Even if the SQL team is backing up the data store nightly, we still want a recent, ‘last-known-good’, on a separate, static, thumb drive. If the data store becomes corrupt on the SQL server, we can always go back to our ‘last known good’. How often should this data store be backed up? Not necessarily nightly, because a simple data store could easily become overwritten with the corrupt version. Rather, each time we do significant configuration work – adding more servers, changing policy settings, changing the printer configuration – we want to get a ‘last known good’, so we can always bring the implementation back to this point.

Without being diligent and backing up the data store, we can still get a ‘last known good’, sort of. Every time the IMA service restarts, it renamed the access data store to mf20.bak, and that can also be considered a backup, but we don’t want to have to depend on a backup from the last time we rebooted the server.

A strategy for restoring our diligently backed-up data store will follow, at the end of this chapter.

Zone Data Collector

The second new component within the new IMA architecture was the IMA “Local Host Cache”, which is a runtime version of the data store information that’s relevant to the particular server – when an admin configures an IMA server, or a user connects and launches an app, they are actually contacting the IMA Local Host Cache (IMALHC).

And the IMA LHC on each server is the basis for the “Zone Data Collector” (ZDC). The ZDC is in some ways more critical to the farm than the data store, because we can’t go thirty days without a ZDC. No one can connect to the farm, if we don’t have a ZDC.

A Zone Data Collector is elected dynamically, and in the small farm that runs itself, the first server in the farm, (whether or not the data store is installed locally), is set as “Most Preferred” to win the ZDC elections that will occur every time a server reboots, or joins the zone. The rest of the servers in the zone are set to “default preference”.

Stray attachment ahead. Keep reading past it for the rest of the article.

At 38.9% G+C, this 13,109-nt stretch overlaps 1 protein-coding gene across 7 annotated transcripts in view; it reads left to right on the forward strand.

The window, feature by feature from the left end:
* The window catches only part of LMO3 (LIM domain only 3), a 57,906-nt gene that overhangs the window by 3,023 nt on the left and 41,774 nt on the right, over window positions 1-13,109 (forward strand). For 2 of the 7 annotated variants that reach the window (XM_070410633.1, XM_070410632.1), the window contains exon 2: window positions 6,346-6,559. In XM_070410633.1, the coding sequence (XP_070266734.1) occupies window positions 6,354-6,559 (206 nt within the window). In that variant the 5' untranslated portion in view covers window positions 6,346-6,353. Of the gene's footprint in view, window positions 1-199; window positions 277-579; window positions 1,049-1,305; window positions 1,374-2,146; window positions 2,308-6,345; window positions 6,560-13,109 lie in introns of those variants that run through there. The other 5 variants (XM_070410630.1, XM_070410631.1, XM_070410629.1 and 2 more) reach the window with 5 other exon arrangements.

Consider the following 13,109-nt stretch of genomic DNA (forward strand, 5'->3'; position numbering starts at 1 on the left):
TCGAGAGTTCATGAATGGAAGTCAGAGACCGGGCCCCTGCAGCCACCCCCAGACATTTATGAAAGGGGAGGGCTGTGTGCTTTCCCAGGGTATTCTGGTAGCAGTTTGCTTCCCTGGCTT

Once we have several servers in a farm, Citrix recommends hard-coding a backup ZDC or two. The ZDC is a critical role, answering all client requests, querying the “dynamic store” which it maintains in RAM, returning the name of the least busy server, and maintaining the updated dynamic store information. If a ZDC goes offline, if it can’t be contacted, and even if another server comes online, there is a ZDC “election”, and no matter what the preferences, SOME server will be elected the ZDC. The current ZDC can be enumerated by typing “qfarm” at the command prompt of any Citrix server. The “D” to the right of one of the servers means that server is the ‘zone “D”ata collector’. (The asterisk just means this is the server we are typing on at the moment.)

Advanced IMA_1

By default, the server denoted as “Most Preferred” will always win the zone elections. But if the main ZDC is down, by default the next one elected could be anybody, since all the other servers in the zone are set to “Default Preference”; Citrix recommends setting a second-in-command for the important position of ZDC, even a third, rather than leaving it up to the random “host-id” that got configured dynamically during server install.

To control who gets elected ZDC, we use the PSC farm management tool, go to the properties of the farm, and click the “zones” tab. In the GUI, the blue check means “Most Preferred”. To set another server as “Preferred”, we can right click a default preference server, and add the orange pyramid, which means “preferred”, or “next-in-line to be ZDC”.

Advanced IMA_2

Though the “qfarm” command comes back telling us with a “D” who the ZDC is, the “qfarm” command is not going to be available if the data store is down; ‘qfarm’ queries the data store for who has won the ZDC election. But when the data store is down, the cockpit of the implementation is closed, and ‘qfarm’ only works in the cockpit.